DARPA-funded Elementum aims to 3D print rhenium metal for the first time

The Defense Advanced Research Projects Agency (DARPA) has awarded additive manufacturing materials developer Elementum 3D a Direct to Phase II SBIR contract to develop a 3D printing process for the metal rhenium.

Rhenium is one of the rarest metals on Earth and belongs to a group called the refractory metals. It’s known for its high density and extreme heat resistance, offering the second highest melting point among all metal elements on the periodic table (second only to tungsten). 

The metal’s high-performance blend of thermal and mechanical properties makes it highly sought after as a component material in the aerospace sector, where parts are often subjected to high stresses and extreme heat. DARPA believes that the ability to 3D print with rhenium will help in the development of longer-lasting rocket and missile propulsion systems.

Samples of rhenium. Photo via Alchemist-hp.
Samples of rhenium. Photo via Alchemist-hp.

Elementum 3D’s AM materials

Based in Colorado and founded in 2014, Elementum 3D specializes in the research and development of advanced metal, composite, and ceramic powders for 3D printing. The firm creates its materials using its patented Reactive Additive Manufacturing (RAM) technology, which uses ceramic reinforcements to prevent the materials from cracking during the solidification process.

As such, it can be used to develop powders made of metals that typically aren’t compatible with 3D printing. This includes established wrought alloys such as aluminum 1000, 2024, 6061, 7050, and 7075.

In addition to its materials portfolio, Elementum also develops parameter sets for laser powder bed fusion. The company has already created repeatable processes for other refractory metals such as tantalum, tungsten, tungsten heavy alloy, and tungsten-rhenium alloy. DARPA expects this experience to come in handy when establishing a rhenium print process for critical applications.

Unmodified 6061 aluminum alloy after printing showing large grains extensive network of intergranular cracking, compared to Elementum 3D’s A6061-RAM2 aluminum alloy showing a crack-free microstructure. Photo via Elementum 3D.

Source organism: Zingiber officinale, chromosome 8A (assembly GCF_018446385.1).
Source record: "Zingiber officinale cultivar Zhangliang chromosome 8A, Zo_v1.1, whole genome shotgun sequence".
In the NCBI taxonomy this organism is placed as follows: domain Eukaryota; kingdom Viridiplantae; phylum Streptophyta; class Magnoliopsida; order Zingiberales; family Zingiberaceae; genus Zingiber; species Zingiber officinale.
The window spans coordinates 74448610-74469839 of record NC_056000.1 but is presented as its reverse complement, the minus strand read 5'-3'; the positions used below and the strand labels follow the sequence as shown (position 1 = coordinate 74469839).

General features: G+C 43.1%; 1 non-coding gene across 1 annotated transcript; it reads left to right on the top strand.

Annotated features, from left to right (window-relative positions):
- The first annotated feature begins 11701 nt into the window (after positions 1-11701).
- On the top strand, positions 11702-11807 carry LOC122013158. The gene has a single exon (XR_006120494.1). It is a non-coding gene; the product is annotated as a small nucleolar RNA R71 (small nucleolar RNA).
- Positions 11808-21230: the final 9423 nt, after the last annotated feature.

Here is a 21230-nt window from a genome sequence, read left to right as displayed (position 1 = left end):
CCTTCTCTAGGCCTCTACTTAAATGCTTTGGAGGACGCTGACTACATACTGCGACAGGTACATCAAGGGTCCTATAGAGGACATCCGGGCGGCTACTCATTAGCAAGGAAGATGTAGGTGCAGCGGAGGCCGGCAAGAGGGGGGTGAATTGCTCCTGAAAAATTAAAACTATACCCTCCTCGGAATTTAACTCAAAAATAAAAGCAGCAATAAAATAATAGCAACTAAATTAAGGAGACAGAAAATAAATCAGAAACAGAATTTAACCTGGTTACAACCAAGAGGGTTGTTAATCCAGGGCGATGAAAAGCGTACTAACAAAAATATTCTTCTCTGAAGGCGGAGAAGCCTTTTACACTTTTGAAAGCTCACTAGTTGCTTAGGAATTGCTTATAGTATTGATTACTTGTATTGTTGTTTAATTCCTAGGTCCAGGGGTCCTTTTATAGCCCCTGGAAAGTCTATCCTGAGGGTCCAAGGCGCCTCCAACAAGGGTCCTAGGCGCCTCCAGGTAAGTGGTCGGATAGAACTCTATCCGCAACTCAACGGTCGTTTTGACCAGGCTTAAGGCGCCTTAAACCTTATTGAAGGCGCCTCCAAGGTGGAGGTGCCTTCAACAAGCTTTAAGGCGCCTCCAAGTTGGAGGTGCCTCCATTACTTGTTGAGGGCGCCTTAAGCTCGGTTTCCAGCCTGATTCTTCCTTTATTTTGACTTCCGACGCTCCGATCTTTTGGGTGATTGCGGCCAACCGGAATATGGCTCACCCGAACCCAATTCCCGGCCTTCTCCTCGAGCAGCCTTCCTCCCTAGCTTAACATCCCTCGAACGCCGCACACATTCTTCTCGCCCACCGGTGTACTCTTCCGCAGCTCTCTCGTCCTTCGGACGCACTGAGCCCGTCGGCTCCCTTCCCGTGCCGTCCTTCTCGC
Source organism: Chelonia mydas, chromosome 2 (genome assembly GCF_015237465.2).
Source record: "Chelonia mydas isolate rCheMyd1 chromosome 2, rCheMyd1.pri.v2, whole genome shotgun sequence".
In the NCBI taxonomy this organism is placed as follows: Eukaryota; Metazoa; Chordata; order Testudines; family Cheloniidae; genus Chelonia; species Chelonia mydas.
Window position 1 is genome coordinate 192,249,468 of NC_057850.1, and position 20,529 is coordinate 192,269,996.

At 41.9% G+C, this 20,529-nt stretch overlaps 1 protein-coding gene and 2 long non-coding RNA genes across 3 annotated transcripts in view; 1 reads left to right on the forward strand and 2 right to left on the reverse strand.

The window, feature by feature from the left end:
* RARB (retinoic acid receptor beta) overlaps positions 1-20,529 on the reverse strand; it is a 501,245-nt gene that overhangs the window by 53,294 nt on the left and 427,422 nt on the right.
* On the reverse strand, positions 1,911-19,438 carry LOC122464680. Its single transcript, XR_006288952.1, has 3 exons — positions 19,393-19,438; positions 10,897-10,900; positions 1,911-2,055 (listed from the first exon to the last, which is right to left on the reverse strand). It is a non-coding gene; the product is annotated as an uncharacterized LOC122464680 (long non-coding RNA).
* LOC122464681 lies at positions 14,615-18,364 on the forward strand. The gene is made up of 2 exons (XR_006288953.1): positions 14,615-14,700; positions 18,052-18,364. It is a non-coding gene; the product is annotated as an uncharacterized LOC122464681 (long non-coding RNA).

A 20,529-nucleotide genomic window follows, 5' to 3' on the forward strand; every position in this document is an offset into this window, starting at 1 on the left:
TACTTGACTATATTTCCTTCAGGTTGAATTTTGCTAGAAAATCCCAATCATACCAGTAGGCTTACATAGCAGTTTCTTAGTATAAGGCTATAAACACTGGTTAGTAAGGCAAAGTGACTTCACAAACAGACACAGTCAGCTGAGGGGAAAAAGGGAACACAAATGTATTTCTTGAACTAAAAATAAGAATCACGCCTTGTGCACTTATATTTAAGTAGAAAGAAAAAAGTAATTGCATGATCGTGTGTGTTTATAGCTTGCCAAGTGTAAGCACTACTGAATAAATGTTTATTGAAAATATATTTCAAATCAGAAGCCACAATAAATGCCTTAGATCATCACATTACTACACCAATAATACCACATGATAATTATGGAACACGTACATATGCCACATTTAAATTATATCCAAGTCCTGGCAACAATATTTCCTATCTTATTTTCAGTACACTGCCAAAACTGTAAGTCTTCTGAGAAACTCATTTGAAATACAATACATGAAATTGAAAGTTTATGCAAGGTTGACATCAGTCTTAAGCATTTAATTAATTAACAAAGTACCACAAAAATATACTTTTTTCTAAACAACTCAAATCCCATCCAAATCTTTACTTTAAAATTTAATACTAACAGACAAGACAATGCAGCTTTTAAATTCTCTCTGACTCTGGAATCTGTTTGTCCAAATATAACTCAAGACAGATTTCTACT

Unmodified 6061 aluminum alloy after printing showing large grains and extensive network of intergranular cracking, compared to Elementum 3D’s A6061-RAM2 aluminum alloy showing a crack-free microstructure. Image via Elementum 3D.

Difficulties in processing rhenium

Rhenium is already widely used as an alloying constituent in nickel-based superalloys, but its usefulness as a base alloy is limited due to how difficult it is to traditionally process. For example, forming rhenium into complex geometries is costly because of its high melting temperature, and it’s also very difficult to machine as it undergoes extensive work hardening.

With a 3D printing process specifically for the metal, industrial 3D printer users would be able to bypass these restrictions and manufacture complex components with rhenium as the base material. Additionally, the use of additive manufacturing would enable geometric features that would be tricky to fabricate using conventional processes such as powder metallurgy and electrical discharge machining.

Ultimately, the DARPA project aims to cement rhenium as a viable additive manufacturing metal, allowing the material to be utilized for a variety of high-temperature propulsion and hypersonics applications.

If Elementum is successful in developing a rhenium printing process, an additional “option period” contract may also be executed by DARPA. This contract would involve the 3D printing and testing of end-use aerospace components in a bid to promote the commercial adoption of rhenium in the additive manufacturing sector.

Elementum 3D logo. Photo via Keselowski Advanced Manufacturing.
3D printed Elementum 3D logo. Photo via Keselowski Advanced Manufacturing.

Although 3D printed rhenium isn’t yet widely used in aerospace, metal additive manufacturing as a whole certainly is. Just last month, launch vehicle manufacturer Launcher successfully completed its latest set of hot-fire tests for its 3D printed E-2 liquid rocket engine at NASA Stennis Space Center. For the very first time, the firm’s rocket engine achieved nominal thrust, pressure, and oxidizer/fuel mixture ration, all while reportedly being in “perfect condition” after 40 seconds of test firing.

Elsewhere, propulsion system manufacturer Aerojet Rocketdyne recently received its largest RL10 contract to date from space launch firm United Launch Alliance (ULA). As part of the deal, Aerojet Rocketdyne will deliver 116 of its partially-3D printed RL10C-X engines to ULA for use in the latter’s new heavy-lift Vulcan Centaur rockets. ULA will use its new 3D printed engines to support the launch of e-commerce giant Amazon’s upcoming Kuiper satellite constellation.

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Featured image shows samples of rhenium. Photo via Alchemist-hp.